Adventures in the Channel Islands: California Back in Time

My maritime obsessed father named me Marina and it feels right–I always want to get out on the water. After browsing for day trips on boats leaving out of Santa Barbara, an upcoming getaway, my husband Sam found one boat offering a once-a-year, 5 day, live-aboard, fully guided and supported expedition around the Channel Islands. We stopped looked at each other in stunned silence–screw day trips, this was the dream! And the expedition was leaving the harbor in, uh, 48 hours. After a wild childcare scramble, we made it from Hawaii to the Santa Barbara harbor, the last guests to drag our bags, surfboards and cooler onto the 80-foot Vision, joining maybe 15 other adventurous souls and a motley crew of grinning staff, no doubt stoked they got to come along for this rare voyage.

The crew explained that after we were all rocked in sleep in our births below deck, around midnight, Captain Dan (tattoos, beard, maybe 30, who scuba dove sans wetsuits with his gorgeous Brazilian girlfriend–brrrrr!) would fire up the engines, make the crossing, and if the weather and seas allowed, just before dawn he’d drop anchor off San Miguel Island: the furthest, ficklest, and most rugged of the Channel Islands.

The next morning I climbed up, uber-rested from my delicious, hypnotic boat sleep, and found everyone above deck milling around in sweaters and hats, clutching steaming mugs and buzzing with excitement. I looked out the salt spattered windows on my way to the open deck, and my heart leapt. The place felt wild. The boat swayed and tugged on its anchor line maybe half a mile from shore, and in every direction we were utterly alone. No boats, no humans, nothing. The thick fog gave and stole visions of San Miguel Island in a single breath: an empty coast of powdery white sand and turquoise water. After gobbling a delicious breakfast whipped up from scratch in the tiny galley, (impressive, since it was smaller than my bathroom at home) the fog began to lift, and we loaded into our kayaks with cameras to explore the island by water.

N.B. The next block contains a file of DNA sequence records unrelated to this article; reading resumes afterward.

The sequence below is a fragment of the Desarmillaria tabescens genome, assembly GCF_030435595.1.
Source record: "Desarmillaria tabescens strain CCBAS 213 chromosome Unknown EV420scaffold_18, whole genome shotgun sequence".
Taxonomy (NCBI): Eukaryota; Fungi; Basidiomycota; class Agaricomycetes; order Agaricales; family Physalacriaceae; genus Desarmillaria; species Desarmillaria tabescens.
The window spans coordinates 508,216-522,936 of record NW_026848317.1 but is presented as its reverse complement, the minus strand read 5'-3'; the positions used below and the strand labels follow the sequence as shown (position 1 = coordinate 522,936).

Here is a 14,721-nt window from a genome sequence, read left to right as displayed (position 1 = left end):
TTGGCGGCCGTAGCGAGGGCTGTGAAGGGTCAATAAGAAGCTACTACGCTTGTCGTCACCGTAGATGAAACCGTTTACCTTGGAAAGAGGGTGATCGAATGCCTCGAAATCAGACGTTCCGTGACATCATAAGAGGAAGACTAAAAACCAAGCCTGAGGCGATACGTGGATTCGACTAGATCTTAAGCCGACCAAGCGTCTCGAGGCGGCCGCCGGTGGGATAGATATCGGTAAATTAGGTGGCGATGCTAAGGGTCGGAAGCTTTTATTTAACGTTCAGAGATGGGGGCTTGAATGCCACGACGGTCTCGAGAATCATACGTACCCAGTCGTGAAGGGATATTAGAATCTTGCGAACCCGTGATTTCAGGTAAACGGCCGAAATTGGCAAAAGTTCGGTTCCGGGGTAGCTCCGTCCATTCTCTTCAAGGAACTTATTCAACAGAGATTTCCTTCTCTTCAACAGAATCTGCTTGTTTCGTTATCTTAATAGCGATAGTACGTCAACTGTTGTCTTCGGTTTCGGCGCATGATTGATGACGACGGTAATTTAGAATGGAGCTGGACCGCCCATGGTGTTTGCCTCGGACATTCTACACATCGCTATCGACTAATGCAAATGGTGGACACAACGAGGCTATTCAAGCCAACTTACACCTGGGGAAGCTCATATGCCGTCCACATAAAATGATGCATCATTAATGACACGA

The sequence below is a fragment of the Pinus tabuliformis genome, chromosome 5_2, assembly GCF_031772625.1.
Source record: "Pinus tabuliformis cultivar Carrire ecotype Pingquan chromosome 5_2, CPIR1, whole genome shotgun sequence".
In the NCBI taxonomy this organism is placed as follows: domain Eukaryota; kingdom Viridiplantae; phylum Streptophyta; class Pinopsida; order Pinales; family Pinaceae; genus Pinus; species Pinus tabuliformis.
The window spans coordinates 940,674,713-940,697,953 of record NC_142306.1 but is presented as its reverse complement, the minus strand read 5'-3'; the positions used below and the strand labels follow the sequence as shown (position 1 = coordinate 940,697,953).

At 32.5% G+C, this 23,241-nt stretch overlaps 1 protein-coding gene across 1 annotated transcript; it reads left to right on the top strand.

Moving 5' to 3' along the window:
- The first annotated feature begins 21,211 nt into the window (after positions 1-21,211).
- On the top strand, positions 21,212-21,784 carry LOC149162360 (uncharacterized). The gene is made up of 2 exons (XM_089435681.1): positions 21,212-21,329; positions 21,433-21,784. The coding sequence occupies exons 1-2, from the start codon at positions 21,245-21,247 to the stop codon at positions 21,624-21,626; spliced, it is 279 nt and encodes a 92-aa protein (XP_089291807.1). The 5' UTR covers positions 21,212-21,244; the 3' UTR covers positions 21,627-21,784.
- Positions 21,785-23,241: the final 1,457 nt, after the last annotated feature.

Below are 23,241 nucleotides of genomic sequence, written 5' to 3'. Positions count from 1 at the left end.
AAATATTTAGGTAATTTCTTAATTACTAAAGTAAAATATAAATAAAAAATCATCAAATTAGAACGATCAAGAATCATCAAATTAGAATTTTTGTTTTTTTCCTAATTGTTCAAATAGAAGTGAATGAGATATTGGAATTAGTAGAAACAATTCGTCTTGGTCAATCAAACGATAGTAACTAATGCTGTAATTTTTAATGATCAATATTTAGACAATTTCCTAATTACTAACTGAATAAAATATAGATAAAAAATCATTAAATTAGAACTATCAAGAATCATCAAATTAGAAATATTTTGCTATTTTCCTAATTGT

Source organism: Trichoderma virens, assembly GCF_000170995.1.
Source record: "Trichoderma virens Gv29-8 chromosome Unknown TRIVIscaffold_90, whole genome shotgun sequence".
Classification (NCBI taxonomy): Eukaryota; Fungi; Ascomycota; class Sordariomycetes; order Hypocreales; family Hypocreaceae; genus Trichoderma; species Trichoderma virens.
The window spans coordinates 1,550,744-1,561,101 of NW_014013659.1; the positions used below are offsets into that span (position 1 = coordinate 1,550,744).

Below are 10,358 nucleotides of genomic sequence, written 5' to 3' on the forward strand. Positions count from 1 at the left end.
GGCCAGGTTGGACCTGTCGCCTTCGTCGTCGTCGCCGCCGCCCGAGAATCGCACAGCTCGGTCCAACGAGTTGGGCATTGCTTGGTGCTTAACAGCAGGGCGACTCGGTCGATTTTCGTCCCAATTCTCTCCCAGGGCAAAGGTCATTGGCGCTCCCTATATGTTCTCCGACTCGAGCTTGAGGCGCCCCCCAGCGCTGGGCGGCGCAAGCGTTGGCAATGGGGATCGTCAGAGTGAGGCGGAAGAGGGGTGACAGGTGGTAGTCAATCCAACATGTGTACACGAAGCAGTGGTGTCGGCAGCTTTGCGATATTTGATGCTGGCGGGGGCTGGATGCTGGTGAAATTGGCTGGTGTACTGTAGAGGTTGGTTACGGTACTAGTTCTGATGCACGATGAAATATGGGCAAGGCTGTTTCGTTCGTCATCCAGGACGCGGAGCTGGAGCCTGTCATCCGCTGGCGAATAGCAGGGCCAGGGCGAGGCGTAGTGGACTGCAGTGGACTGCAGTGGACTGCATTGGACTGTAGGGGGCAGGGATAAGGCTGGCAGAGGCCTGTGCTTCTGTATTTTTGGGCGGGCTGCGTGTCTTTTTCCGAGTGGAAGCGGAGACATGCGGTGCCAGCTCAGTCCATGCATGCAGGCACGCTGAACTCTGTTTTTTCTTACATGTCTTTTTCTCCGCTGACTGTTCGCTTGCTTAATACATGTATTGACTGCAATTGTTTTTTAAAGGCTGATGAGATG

Did you know you can just pick raw kelp out of the water and stick it in your mouth? Yep. Kelp the fastest growing plant in the ocean, and it’s loaded with nutrients. Just pick the growing tip, assuring that you’re eating kelp so fresh it was grown that very day.

We dipped in and out of sea caves, paddled through kelp as thick as ramen in soup, and along islets, coves, rocky coasts, and then pulled up here, and I felt like we had shipwrecked on a Caribbean desert island.